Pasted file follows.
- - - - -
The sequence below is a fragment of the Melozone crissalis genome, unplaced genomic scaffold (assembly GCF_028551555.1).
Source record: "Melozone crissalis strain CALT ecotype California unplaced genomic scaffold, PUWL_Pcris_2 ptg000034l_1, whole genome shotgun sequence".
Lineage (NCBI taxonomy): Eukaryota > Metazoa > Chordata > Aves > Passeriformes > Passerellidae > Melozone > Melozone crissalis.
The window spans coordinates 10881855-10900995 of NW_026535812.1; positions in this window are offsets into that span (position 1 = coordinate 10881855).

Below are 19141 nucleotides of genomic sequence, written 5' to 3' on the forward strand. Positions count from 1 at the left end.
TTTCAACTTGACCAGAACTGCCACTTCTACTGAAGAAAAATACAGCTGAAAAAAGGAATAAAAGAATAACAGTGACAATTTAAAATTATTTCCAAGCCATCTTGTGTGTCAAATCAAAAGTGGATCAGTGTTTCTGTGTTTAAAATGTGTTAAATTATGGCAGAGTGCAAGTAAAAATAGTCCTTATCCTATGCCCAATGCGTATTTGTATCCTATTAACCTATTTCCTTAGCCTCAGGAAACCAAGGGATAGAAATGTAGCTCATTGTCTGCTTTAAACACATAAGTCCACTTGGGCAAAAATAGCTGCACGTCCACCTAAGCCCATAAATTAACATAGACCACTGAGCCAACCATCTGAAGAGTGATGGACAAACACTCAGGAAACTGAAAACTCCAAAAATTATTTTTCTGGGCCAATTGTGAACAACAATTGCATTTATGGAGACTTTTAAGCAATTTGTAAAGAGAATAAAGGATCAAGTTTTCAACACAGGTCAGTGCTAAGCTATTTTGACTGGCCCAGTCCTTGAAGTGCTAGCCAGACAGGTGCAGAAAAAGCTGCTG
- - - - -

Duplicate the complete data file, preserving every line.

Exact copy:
The sequence below is a fragment of the Melozone crissalis genome, unplaced genomic scaffold (assembly GCF_028551555.1).
Source record: "Melozone crissalis strain CALT ecotype California unplaced genomic scaffold, PUWL_Pcris_2 ptg000034l_1, whole genome shotgun sequence".
Lineage (NCBI taxonomy): Eukaryota > Metazoa > Chordata > Aves > Passeriformes > Passerellidae > Melozone > Melozone crissalis.
The window spans coordinates 10881855-10900995 of NW_026535812.1; positions in this window are offsets into that span (position 1 = coordinate 10881855).

Below are 19141 nucleotides of genomic sequence, written 5' to 3' on the forward strand. Positions count from 1 at the left end.
TTTCAACTTGACCAGAACTGCCACTTCTACTGAAGAAAAATACAGCTGAAAAAAGGAATAAAAGAATAACAGTGACAATTTAAAATTATTTCCAAGCCATCTTGTGTGTCAAATCAAAAGTGGATCAGTGTTTCTGTGTTTAAAATGTGTTAAATTATGGCAGAGTGCAAGTAAAAATAGTCCTTATCCTATGCCCAATGCGTATTTGTATCCTATTAACCTATTTCCTTAGCCTCAGGAAACCAAGGGATAGAAATGTAGCTCATTGTCTGCTTTAAACACATAAGTCCACTTGGGCAAAAATAGCTGCACGTCCACCTAAGCCCATAAATTAACATAGACCACTGAGCCAACCATCTGAAGAGTGATGGACAAACACTCAGGAAACTGAAAACTCCAAAAATTATTTTTCTGGGCCAATTGTGAACAACAATTGCATTTATGGAGACTTTTAAGCAATTTGTAAAGAGAATAAAGGATCAAGTTTTCAACACAGGTCAGTGCTAAGCTATTTTGACTGGCCCAGTCCTTGAAGTGCTAGCCAGACAGGTGCAGAAAAAGCTGCTG